Customers are not happy. Only 43% strongly agree that they are loyal to their solution provider. In ANZ, that falls to 28% (though it has a small sample size). Perhaps surprisingly, 45% of customers actively consider a move to a new ERP every 1 to 3 years, with 25% looking every year and 6% looking every month!

One has to question the interpretation of the answers when considering the concerns raised by customers about any migration process. Is it financially viable to consider changing ERP  every month, or is that just a desire? However, one of the reasons behind this is that many find the selection process relatively straightforward. 98% are confident of navigating the purchase journey.

The survey looked at the reasons for changing ERP, and the top four are worthy of note:

  • Better functionality from another provider – 30%
  • Integration challenges with new technologies – 29%
  • More competitive pricing from another provider -28%
  • Cybersecurity concerns – 27%

What is interesting is that although 93% of customers agree they feel like their ERP vendor is a partner to the point of purchase, it can deteriorate after that. The survey did not ask the same question at the different stages of the process, though. The authors identified those processes as sales, planning, implementation, go-live, and ongoing support.

ERP vendors and their partners need to improve how they work with customers after the sales process completes to improve loyalty. The report looks at the concerns customers face at each phase and concludes with five wants they expect from their vendors:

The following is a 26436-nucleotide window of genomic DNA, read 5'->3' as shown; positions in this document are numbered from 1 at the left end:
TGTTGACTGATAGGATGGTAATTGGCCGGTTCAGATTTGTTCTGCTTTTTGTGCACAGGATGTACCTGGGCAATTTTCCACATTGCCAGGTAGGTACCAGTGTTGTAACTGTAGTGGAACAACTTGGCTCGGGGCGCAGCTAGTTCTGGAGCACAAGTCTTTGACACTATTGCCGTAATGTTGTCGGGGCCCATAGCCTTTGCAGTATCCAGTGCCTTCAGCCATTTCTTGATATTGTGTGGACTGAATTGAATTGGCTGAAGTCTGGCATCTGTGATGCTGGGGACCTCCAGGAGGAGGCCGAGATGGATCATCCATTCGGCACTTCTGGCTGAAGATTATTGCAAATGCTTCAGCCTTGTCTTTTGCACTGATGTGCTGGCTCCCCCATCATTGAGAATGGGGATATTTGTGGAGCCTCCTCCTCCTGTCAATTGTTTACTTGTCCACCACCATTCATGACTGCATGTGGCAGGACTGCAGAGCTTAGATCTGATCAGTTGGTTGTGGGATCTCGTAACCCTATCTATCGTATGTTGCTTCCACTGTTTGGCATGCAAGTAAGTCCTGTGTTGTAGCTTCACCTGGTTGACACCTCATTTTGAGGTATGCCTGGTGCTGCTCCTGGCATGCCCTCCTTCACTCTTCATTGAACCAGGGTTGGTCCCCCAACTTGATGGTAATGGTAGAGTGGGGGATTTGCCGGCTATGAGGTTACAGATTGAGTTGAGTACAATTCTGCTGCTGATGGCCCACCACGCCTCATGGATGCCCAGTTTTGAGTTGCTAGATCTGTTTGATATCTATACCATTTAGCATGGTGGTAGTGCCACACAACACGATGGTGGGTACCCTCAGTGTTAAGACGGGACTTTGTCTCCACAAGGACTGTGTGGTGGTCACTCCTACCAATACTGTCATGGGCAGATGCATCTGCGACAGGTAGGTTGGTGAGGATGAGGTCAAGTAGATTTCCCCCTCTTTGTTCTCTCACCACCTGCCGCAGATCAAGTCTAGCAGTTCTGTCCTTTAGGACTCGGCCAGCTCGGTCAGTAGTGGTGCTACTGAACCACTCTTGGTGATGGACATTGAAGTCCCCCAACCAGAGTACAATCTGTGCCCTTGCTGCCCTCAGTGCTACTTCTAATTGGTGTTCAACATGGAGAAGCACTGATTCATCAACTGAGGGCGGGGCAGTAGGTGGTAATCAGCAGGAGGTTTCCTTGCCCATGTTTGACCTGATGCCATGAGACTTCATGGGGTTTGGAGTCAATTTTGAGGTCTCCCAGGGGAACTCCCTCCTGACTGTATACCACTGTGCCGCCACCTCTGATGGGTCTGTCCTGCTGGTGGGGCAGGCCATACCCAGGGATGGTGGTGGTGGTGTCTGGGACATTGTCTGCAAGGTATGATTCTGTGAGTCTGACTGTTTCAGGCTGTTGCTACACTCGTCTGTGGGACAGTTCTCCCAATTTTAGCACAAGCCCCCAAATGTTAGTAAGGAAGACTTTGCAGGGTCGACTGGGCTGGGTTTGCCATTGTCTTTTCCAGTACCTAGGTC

• Industry-Specific Knowledge and Guidance
  • Interoperability and Data Support
  • Staff Training and Materials
  • Greater Transparency around pricing and security
  • A consistent partnership throughout the ERP lifecycle.

Epicor steps up

In conclusion, Epicor explains how it meets the needs of its existing customer base. With clear explanations of how it has evolved to become a true cloud vendor. It is only the omission of details around its customer success program and explanation of how its partners can fill some of the partnership consistency does the report let itself down slightly.

Epicor has been able to draw upon a wide customer base to evidence its claims, with Nicholas Mueller, Director of ERP Systems at Enjet Aero, stating: “The move to the cloud has been a game-changer for us. Within two days, I can have a new company set up and give it immediate access to everything Enjet. We can share data freely and get it up and running as a supplier to our other sites, which has alleviated supply chain issues. In addition, all sites are automatically updated to the latest version at the same time.”

Enterprise Times: What does this mean

This report is worth a read, not just by prospects but also by the wider industry. There are some interesting insights that many should take note of. Integration, the flexibility of both product and vendor, security, consistency and transparency are all important to customers.

One of the most insightful comments in the report is near the end, where the authors state: “Customers that acquire post-go-live support get more from their ERP solution, bolstering partnerships and customer retention.”

This is the reality for cloud-based ERP. Vendors need to remember that subscription services mean it is not just the right to use but also a service offering. Customers need to equally demand a service. It is a service that they need to put effort into as well. That Epicor used the word partnership is telling. A partnership infers both sides participating and spending effort. It is a change for many traditional ERP vendors and customers that expect software to run.